Frank Coonelly’s chat on Pirates.com, 2 December 2009: As has been noted in several newspaper reports, Rick Ankiel is a free agent who we have some interest in. Rick certainly had an off-year at the plate for the Cardinals in 2009, but we believe that the Pirates could provide Rick with an opportunity to re-establish himself. We have let Rick’s representative know of our interest.
Besides a slew of recovering/undervalued pitchers, the one name that keeps coming up in relation to the Pirates during this young offseason is Rick Ankiel. As far as I can tell, he’s the only position player that the Pirates really have confirmed interest in. He’s certainly the only one to be mentioned in more than passing.
In a vacuum, I like Ankiel. Even though he’s an old 30 (his season age in 2010 will be 30, but his 31st birthday is in July), he’s only been a position player since 2005 and he’s made incredible strides since then before taking a step back in 2009. That makes him somewhat of an unknown quantity, but he did manage to slug over .500 with 30+ homers in the course of about one season combined between 2007 and 2008 with the Cardinals. Throw in his phenomenal arm, good glove, poor 2009 season, and tendency to get injured and even with Scott Boras pulling the strings there’s a chance we’ve found a guy that will be a real bargain for someone.
The problem is that the Pirates do not exist in a vacuum. Centerfield is locked down for both the immediate and forseeable future. Lastings Milledge didn’t blow anyone away last year, but he did enough to earn an extended look and the Pirates can’t just ignore 25 year olds with his skillset and the Pirates would be foolish not to play him at one of the two corners. At the other corner, Jose Tabata is probably a full year of Triple-A away, but the Pirates can’t shelve Garrett Jones after his amazing rookie year. That means he’d have to play first base, which means that Jeff Clement, who’s 26 now with a nice pedigree as a minor league hitter, would be nosed out.
I’m not here trying to argue that any or all of these guys are or will be better players than Ankiel. If Ankiel gets healthy, there’s more than a good chance that he’ll be a better hitter than Milledge and Clement in 2010 and it’s entirely possible that that won’t change. But we also don’t know that and given Milledge and Clement’s ages (not too young, but young enough), skillsets, and the years the Pirates control them, the team needs to find out what they have in both of them. The upgrade Ankiel would provide might be noticeable, but it wouldn’t be dramatic and it certainly wouldn’t be enough to push the Pirates as assembled over the top.
So why the interest in Ankiel? As a one-year placeholder for Tabata, even at the cost of playing time for Clement? With Boras as his agent, it’ll be a cold day in hell before Ankiel signs a one-year deal even in this depressed market and given his dealings with Boras in the past, Neal Huntington must already know that. Any multi-year commitment to Ankiel is dangerous for a team in the Pirates’ position. On one hand it might give the team leverage to trade him in July if he’s hitting well, but one the other it might saddle the team with an unncessary contract in 2011 if he’s injured and underperforming again. Even with the Pirates’ currently low payroll, that’s not a risk most small-market clubs need to be taking. It’s possible the Pirates are thinking about him in this fashion, but that seems unlike mostly everything else they’ve done to this point.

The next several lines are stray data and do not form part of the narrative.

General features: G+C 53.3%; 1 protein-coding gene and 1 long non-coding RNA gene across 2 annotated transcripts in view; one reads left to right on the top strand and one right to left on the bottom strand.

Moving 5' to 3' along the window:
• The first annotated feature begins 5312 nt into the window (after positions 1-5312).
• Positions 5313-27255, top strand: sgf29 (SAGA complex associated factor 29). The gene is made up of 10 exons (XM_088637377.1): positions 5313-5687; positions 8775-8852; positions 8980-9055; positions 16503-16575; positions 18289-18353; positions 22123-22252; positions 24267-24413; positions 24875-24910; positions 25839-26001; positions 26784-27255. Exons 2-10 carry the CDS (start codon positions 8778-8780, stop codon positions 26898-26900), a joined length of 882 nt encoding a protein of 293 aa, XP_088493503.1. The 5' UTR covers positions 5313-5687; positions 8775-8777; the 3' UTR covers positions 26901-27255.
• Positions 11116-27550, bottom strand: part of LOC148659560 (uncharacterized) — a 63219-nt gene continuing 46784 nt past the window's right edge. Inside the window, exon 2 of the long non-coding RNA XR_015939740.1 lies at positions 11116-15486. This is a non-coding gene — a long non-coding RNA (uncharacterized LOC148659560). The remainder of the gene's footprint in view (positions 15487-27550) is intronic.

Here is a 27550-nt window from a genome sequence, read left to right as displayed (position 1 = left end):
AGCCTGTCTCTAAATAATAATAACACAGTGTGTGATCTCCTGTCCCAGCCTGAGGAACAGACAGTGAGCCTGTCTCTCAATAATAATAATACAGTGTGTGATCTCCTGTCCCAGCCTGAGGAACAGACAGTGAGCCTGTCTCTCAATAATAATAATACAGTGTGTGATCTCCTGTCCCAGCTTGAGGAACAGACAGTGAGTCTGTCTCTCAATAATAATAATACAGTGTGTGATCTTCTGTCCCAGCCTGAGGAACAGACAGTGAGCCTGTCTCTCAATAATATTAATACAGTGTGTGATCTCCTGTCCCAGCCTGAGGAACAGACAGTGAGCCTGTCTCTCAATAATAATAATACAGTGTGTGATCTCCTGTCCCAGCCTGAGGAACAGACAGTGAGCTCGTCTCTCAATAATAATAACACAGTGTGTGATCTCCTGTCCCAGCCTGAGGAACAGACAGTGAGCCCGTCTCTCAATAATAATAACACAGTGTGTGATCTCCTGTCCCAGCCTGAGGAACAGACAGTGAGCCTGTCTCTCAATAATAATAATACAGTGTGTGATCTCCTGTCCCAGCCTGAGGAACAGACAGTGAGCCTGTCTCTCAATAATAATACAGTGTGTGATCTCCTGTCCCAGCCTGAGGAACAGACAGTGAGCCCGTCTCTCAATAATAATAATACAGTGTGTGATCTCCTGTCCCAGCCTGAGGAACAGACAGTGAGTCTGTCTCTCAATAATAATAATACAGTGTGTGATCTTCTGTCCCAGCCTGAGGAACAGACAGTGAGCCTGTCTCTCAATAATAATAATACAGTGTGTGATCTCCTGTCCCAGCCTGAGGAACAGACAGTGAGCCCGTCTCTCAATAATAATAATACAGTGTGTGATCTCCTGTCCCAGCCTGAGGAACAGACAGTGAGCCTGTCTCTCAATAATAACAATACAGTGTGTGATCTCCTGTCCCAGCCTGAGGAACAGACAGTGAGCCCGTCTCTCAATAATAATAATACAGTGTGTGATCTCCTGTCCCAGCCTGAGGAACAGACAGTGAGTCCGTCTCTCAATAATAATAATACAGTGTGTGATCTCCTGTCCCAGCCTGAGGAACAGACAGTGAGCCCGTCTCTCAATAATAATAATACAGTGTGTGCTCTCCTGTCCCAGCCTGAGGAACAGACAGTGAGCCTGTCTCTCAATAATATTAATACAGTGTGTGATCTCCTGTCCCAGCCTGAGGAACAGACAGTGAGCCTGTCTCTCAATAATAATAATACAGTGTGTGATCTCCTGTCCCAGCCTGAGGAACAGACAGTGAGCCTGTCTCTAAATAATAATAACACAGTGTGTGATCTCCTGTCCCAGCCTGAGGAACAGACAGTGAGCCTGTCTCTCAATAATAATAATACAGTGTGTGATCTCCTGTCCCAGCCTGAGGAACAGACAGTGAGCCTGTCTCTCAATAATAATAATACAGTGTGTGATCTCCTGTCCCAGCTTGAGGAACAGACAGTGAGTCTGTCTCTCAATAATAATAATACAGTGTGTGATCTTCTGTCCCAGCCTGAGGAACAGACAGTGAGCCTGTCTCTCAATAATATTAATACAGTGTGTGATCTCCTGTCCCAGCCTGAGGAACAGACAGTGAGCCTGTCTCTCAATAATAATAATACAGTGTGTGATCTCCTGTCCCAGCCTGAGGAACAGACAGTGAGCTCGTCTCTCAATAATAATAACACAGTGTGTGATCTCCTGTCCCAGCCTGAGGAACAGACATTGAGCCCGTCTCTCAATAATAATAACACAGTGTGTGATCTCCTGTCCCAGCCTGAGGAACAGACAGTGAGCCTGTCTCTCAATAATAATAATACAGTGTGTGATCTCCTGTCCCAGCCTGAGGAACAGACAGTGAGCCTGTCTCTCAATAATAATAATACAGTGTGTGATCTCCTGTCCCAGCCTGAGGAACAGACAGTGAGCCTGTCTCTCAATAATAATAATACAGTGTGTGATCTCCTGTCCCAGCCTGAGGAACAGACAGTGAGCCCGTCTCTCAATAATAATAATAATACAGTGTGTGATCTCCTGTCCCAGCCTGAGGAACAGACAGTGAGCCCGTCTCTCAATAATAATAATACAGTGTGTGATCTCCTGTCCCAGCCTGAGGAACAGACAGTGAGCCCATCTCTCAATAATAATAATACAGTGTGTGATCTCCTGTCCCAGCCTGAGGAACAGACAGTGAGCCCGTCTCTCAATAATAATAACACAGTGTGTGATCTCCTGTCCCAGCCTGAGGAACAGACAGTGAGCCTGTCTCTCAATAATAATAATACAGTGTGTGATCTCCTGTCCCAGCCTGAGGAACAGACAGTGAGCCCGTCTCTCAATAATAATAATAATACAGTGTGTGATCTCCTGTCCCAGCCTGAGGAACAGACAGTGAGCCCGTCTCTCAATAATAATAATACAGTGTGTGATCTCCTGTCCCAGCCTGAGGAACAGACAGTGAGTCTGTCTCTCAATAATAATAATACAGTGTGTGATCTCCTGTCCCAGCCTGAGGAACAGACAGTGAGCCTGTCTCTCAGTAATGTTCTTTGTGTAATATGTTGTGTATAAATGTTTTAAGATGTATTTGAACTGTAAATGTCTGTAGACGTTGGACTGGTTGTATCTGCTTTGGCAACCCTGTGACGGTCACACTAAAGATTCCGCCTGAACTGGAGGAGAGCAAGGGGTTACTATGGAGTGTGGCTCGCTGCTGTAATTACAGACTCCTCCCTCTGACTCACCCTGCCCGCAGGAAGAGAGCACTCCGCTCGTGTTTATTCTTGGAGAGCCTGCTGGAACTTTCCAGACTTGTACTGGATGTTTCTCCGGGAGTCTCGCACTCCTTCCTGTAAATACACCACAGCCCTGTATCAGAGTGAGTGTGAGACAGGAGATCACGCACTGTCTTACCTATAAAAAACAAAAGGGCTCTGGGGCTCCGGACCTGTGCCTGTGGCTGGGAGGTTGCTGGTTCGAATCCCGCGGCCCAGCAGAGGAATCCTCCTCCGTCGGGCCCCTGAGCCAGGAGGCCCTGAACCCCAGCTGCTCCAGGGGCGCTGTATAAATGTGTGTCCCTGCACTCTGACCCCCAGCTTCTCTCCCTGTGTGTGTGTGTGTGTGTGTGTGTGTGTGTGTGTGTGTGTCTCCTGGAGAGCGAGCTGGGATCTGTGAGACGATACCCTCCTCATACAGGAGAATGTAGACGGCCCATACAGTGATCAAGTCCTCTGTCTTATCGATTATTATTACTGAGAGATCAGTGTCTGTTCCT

There are really only two reasons I can see for the interest in Ankiel. The first is that Neal Huntington is about to blow our minds with his offseason and that he’ll sign Duchscherer and Putz, flip Doumit, Duke, and Capps to new teams for unfathomably good returns including a starting shorstop, and sign Ankiel, and magically turn the Pirates into 2010 contenders. I like Neal Huntington a lot, but that feels like a big gamble. I mean, really big. You won’t believe just how vastly, hugely, mind-bogglingly big it is. I mean, you might think it’s a long way down the road to the chemist’s, but that’s peanuts to this gamble. And now I’m exagerrating for the purpose of quoting Douglas Adams. Let’s move along.
The other option is just that the Pirates legitimately like Ankiel as a long-term option. I guess that’s possible, but given his injury history it feels a little unlikely. It’s just that there’s no real logical way to play Ankiel without taking at-bats away from someone that, from where we stand today, should have them in 2010. Ankiel is an interesting player and I understand his appeal, but I just don’t see this team as being at a point in this rebuilding process where we can safely say, “This guy might not have what we need, let’s go outside the organization and get someone who does.” We might be there in a year, but I just don’t think we’re there yet.